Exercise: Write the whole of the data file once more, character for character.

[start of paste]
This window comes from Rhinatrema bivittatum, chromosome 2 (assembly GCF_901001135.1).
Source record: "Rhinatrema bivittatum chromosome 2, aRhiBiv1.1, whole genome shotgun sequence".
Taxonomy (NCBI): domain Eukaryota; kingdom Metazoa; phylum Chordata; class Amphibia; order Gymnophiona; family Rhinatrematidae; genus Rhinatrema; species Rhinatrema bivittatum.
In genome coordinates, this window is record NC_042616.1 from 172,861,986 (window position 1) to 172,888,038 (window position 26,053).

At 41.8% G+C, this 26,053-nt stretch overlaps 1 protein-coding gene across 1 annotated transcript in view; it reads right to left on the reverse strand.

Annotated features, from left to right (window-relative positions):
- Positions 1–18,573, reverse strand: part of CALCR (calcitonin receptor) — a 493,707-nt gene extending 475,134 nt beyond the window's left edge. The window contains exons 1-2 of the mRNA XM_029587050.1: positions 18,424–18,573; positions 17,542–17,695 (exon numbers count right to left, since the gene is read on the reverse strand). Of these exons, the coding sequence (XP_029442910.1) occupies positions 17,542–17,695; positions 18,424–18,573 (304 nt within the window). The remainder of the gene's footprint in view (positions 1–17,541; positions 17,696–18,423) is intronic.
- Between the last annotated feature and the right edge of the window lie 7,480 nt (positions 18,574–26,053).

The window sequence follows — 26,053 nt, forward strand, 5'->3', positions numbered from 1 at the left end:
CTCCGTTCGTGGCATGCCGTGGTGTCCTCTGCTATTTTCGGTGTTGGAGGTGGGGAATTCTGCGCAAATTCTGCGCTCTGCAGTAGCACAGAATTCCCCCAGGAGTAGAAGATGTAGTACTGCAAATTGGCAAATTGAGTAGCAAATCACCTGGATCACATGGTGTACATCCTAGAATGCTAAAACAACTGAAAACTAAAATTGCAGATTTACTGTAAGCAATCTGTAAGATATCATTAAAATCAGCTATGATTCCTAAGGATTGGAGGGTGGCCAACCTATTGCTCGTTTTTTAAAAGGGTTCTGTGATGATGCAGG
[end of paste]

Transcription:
This window comes from Rhinatrema bivittatum, chromosome 2 (assembly GCF_901001135.1).
Source record: "Rhinatrema bivittatum chromosome 2, aRhiBiv1.1, whole genome shotgun sequence".
Taxonomy (NCBI): domain Eukaryota; kingdom Metazoa; phylum Chordata; class Amphibia; order Gymnophiona; family Rhinatrematidae; genus Rhinatrema; species Rhinatrema bivittatum.
In genome coordinates, this window is record NC_042616.1 from 172,861,986 (window position 1) to 172,888,038 (window position 26,053).

At 41.8% G+C, this 26,053-nt stretch overlaps 1 protein-coding gene across 1 annotated transcript in view; it reads right to left on the reverse strand.

Annotated features, from left to right (window-relative positions):
- Positions 1–18,573, reverse strand: part of CALCR (calcitonin receptor) — a 493,707-nt gene extending 475,134 nt beyond the window's left edge. The window contains exons 1-2 of the mRNA XM_029587050.1: positions 18,424–18,573; positions 17,542–17,695 (exon numbers count right to left, since the gene is read on the reverse strand). Of these exons, the coding sequence (XP_029442910.1) occupies positions 17,542–17,695; positions 18,424–18,573 (304 nt within the window). The remainder of the gene's footprint in view (positions 1–17,541; positions 17,696–18,423) is intronic.
- Between the last annotated feature and the right edge of the window lie 7,480 nt (positions 18,574–26,053).

The window sequence follows — 26,053 nt, forward strand, 5'->3', positions numbered from 1 at the left end:
CTCCGTTCGTGGCATGCCGTGGTGTCCTCTGCTATTTTCGGTGTTGGAGGTGGGGAATTCTGCGCAAATTCTGCGCTCTGCAGTAGCACAGAATTCCCCCAGGAGTAGAAGATGTAGTACTGCAAATTGGCAAATTGAGTAGCAAATCACCTGGATCACATGGTGTACATCCTAGAATGCTAAAACAACTGAAAACTAAAATTGCAGATTTACTGTAAGCAATCTGTAAGATATCATTAAAATCAGCTATGATTCCTAAGGATTGGAGGGTGGCCAACCTATTGCTCGTTTTTTAAAAGGGTTCTGTGATGATGCAGG